Go Home Safe.
How humans understand safety and risk has changed as our
lifestyles have evolved. It was not long ago that cars were manufactured
without seatbelts. Now we wouldn’t ride in a car without wearing one.
For more than a century, railroads have focused on safety
improvements. In the early years, between 1890 and 1910, there were no air
brakes, and connecting cars was a manual task. To slow or stop a train, brakemen
climbed on top of moving cars to tie handbrakes together. It was very dangerous
work that resulted in numerous injuries and fatalities. During this time
period, the industry averaged 2,500 fatalities per year.
As technology advanced, safety improved. In the late 1920s,
the industry adopted a “safety first” mentality. This mentality created a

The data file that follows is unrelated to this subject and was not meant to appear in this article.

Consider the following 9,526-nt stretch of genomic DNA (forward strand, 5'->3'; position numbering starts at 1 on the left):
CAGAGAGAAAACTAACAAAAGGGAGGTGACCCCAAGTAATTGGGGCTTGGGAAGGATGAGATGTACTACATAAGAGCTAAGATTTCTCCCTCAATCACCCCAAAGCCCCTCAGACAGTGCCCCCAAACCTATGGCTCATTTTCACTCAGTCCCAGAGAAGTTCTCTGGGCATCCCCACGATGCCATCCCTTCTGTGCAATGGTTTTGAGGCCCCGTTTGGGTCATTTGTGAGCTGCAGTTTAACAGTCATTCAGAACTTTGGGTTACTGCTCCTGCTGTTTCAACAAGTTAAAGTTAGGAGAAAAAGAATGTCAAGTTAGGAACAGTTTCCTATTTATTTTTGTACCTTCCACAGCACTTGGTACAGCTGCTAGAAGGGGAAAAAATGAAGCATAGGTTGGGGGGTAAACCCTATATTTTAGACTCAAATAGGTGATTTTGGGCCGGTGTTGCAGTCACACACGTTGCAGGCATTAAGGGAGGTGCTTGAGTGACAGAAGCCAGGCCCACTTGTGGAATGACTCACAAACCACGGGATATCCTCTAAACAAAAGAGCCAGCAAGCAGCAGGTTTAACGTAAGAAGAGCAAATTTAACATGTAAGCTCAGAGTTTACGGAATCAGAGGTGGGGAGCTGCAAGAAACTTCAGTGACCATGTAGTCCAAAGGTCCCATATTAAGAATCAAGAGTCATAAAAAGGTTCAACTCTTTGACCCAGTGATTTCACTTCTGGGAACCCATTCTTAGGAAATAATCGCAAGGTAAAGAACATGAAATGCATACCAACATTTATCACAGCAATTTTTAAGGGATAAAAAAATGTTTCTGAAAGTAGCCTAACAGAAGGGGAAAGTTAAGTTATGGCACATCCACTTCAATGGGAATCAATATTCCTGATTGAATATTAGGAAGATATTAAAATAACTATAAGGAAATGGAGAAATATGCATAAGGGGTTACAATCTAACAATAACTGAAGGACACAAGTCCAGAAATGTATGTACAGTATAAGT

continuous focus on improved technology and processes aimed at creating a safer
Today, safety is not just an idea; it is a way of life.
Railroads are currently considered one of our nation’s safest industries. Between
1980 and 2012, the rail employee injury, train derailment and crossing accident
rates have all declined by more than 80 percent. According to the U.S. Bureau
of Labor Statistics, railroads have lower employee injury rates than other
modes of transportation like trucks, barges and airlines, as well as most other
major industry groups, including grocery and retail stores.